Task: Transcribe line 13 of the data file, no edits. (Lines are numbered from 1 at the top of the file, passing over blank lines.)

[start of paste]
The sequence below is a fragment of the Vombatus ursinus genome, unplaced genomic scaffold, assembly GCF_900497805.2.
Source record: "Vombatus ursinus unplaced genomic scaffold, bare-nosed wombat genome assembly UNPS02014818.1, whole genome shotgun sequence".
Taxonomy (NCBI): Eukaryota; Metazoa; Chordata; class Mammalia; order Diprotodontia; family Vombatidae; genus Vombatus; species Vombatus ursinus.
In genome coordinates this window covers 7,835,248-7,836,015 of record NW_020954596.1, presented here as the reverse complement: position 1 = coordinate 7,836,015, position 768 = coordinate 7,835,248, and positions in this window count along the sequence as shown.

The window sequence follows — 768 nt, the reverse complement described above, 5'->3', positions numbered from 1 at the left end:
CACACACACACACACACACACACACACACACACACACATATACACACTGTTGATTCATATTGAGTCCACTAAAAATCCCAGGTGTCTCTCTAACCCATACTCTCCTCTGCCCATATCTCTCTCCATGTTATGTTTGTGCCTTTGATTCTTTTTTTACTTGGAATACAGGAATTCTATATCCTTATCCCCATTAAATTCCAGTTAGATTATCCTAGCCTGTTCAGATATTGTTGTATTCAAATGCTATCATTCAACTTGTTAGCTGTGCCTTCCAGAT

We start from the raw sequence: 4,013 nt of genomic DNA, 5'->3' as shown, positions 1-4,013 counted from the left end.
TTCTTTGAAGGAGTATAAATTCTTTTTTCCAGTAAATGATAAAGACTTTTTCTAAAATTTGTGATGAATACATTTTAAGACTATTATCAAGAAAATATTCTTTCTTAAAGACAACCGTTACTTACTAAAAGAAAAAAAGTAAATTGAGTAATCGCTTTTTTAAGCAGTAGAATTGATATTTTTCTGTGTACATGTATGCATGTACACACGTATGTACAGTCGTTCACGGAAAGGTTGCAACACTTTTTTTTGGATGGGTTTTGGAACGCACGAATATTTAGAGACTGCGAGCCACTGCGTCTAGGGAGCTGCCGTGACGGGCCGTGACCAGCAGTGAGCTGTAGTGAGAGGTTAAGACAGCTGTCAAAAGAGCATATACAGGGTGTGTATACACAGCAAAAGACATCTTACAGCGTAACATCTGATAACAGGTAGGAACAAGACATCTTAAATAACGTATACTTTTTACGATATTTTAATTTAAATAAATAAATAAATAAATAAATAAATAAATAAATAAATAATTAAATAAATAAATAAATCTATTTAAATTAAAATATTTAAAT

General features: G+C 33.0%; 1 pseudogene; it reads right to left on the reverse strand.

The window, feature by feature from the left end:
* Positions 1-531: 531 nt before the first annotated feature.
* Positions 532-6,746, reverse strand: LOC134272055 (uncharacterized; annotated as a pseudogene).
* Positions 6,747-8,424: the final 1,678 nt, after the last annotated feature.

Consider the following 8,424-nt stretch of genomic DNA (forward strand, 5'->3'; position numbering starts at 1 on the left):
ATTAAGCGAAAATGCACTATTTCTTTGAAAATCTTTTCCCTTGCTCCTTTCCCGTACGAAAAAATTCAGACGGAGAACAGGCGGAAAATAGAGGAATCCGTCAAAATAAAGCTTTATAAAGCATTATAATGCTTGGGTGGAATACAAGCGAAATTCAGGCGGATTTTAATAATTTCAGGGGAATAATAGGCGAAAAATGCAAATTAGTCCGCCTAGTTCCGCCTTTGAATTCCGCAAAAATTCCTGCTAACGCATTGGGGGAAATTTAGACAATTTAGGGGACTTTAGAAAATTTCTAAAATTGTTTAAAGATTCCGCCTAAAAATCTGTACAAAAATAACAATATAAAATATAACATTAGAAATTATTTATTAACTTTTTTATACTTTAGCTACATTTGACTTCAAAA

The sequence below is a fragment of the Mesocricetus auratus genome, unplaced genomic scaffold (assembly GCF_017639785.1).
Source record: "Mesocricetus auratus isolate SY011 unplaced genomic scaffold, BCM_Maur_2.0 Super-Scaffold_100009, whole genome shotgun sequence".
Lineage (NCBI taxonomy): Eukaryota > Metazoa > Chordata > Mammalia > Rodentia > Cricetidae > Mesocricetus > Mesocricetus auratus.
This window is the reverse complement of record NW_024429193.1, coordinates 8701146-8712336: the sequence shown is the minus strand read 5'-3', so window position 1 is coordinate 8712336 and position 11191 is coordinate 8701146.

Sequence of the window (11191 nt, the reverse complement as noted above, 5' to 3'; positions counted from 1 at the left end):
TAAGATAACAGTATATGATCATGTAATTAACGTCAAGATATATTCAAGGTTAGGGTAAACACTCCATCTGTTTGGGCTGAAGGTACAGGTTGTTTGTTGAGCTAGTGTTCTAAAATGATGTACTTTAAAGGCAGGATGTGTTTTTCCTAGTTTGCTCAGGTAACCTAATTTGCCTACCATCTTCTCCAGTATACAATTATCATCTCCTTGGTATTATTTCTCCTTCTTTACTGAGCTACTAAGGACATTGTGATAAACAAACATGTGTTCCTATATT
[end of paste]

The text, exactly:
* Positions 6,747-8,424: the final 1,678 nt, after the last annotated feature.